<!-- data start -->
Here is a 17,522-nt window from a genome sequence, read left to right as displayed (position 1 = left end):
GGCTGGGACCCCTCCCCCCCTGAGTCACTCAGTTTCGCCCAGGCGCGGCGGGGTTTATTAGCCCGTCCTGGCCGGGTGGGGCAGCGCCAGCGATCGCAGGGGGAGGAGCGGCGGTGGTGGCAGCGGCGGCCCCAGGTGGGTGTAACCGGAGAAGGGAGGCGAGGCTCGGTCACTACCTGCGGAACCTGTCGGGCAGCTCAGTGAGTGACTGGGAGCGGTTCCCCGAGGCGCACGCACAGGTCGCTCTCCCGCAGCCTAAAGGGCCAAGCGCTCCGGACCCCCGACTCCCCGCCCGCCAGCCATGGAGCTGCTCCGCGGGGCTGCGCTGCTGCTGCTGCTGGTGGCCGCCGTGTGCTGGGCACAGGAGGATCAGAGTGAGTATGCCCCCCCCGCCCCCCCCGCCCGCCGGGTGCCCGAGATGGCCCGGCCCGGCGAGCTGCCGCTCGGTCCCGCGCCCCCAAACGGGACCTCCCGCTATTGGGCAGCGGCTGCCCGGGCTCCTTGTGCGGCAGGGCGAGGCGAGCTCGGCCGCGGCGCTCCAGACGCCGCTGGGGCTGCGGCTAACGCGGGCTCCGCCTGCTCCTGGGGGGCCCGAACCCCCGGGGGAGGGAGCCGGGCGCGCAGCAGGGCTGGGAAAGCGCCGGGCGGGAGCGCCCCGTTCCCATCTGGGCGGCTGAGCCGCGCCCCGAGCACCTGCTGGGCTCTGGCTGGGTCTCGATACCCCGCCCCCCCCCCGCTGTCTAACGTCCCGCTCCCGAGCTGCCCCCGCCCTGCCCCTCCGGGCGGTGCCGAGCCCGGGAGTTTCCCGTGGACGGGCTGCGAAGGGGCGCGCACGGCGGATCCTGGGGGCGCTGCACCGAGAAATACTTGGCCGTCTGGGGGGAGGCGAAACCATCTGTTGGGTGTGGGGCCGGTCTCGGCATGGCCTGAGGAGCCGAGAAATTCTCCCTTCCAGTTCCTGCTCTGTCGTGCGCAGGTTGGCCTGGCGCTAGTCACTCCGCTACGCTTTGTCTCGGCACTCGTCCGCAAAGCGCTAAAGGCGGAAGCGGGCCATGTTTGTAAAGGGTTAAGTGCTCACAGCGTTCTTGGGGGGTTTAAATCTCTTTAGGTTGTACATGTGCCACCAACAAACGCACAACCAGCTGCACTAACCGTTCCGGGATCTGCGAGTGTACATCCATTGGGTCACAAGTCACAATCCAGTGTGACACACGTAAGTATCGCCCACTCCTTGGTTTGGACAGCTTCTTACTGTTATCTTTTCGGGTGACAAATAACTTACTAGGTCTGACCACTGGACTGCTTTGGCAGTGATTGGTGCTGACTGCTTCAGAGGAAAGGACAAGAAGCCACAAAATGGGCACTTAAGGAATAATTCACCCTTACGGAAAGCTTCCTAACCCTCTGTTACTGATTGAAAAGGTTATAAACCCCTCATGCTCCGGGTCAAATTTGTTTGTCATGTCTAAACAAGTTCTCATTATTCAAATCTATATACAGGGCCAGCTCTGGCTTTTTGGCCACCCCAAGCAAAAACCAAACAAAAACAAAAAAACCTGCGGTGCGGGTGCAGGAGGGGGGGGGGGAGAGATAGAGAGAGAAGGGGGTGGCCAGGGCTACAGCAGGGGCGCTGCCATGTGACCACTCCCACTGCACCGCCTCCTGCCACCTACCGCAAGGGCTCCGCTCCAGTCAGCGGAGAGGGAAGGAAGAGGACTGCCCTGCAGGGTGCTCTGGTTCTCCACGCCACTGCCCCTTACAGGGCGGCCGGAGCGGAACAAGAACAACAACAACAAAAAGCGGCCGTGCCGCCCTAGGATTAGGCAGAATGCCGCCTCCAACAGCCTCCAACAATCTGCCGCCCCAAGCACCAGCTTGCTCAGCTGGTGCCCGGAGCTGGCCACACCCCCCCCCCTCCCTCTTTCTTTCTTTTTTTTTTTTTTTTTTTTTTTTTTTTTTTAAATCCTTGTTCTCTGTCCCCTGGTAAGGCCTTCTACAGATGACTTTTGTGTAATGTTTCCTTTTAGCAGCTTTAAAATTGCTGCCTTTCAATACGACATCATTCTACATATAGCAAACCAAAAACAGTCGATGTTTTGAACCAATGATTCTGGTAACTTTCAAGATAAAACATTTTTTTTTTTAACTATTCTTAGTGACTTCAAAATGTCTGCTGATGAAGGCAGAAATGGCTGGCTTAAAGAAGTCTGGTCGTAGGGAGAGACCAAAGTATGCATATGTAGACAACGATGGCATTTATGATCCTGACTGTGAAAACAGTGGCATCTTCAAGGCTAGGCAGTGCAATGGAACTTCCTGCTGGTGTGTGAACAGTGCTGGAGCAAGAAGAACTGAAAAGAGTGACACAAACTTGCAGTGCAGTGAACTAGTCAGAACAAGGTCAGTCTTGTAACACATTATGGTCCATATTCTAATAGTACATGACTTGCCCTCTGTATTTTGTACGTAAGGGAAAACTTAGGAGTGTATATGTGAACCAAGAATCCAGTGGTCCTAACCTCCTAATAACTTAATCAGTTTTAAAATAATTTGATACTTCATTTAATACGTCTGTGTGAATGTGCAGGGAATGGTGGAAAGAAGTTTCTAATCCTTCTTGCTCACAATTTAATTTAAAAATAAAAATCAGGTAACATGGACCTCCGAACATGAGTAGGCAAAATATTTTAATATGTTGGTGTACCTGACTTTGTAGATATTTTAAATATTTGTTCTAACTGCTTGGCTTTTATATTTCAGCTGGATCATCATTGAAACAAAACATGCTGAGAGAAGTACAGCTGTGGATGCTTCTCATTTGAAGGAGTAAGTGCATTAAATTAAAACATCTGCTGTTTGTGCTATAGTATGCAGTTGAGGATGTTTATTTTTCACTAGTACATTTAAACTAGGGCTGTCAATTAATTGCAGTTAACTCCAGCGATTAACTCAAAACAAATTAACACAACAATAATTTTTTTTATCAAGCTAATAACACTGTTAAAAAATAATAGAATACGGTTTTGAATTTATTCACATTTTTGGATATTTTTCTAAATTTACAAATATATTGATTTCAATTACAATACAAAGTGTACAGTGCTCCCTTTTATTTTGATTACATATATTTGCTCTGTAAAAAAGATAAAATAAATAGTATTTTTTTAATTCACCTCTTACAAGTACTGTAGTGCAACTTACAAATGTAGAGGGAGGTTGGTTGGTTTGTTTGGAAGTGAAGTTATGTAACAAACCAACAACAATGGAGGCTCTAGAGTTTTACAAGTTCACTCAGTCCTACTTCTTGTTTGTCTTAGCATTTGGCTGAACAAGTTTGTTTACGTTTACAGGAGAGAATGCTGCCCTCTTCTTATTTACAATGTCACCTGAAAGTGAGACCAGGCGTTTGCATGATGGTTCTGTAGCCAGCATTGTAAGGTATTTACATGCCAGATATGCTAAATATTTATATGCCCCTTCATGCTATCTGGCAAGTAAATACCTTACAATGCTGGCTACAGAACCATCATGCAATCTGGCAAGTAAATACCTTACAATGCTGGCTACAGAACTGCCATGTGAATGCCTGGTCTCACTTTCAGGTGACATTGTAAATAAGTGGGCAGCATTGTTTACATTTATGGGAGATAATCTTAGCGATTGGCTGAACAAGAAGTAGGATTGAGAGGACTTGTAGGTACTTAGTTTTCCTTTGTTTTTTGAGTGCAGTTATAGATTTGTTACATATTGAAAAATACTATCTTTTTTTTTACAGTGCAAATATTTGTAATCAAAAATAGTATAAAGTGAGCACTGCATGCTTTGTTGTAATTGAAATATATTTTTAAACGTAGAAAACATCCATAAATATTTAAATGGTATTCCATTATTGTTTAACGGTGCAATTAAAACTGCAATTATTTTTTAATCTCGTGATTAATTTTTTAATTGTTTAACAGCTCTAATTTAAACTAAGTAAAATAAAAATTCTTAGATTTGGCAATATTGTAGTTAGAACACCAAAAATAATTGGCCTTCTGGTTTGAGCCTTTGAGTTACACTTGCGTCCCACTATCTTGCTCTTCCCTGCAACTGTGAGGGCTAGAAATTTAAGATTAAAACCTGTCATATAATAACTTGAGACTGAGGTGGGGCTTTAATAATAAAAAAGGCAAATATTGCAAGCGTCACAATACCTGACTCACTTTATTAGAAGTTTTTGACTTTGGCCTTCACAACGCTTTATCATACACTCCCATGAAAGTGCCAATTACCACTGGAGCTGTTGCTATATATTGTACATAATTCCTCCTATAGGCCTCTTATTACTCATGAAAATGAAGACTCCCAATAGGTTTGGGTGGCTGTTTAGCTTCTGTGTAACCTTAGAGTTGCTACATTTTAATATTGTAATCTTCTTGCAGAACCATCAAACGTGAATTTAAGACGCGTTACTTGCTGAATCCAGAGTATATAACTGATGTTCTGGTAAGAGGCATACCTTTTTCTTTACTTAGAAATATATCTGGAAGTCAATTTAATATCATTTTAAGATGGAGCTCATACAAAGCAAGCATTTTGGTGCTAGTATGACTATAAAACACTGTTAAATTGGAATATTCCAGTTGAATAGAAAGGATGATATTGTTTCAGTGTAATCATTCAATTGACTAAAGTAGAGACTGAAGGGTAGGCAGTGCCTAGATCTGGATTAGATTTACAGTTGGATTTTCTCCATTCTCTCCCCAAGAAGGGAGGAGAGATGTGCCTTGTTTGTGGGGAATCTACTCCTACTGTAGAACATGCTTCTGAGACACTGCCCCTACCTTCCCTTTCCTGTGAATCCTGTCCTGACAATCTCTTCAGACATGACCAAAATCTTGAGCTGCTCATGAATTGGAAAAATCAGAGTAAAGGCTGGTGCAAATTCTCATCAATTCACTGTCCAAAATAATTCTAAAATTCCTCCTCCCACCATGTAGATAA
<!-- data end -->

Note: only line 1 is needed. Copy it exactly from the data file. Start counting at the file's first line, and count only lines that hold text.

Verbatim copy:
Here is a 17,522-nt window from a genome sequence, read left to right as displayed (position 1 = left end):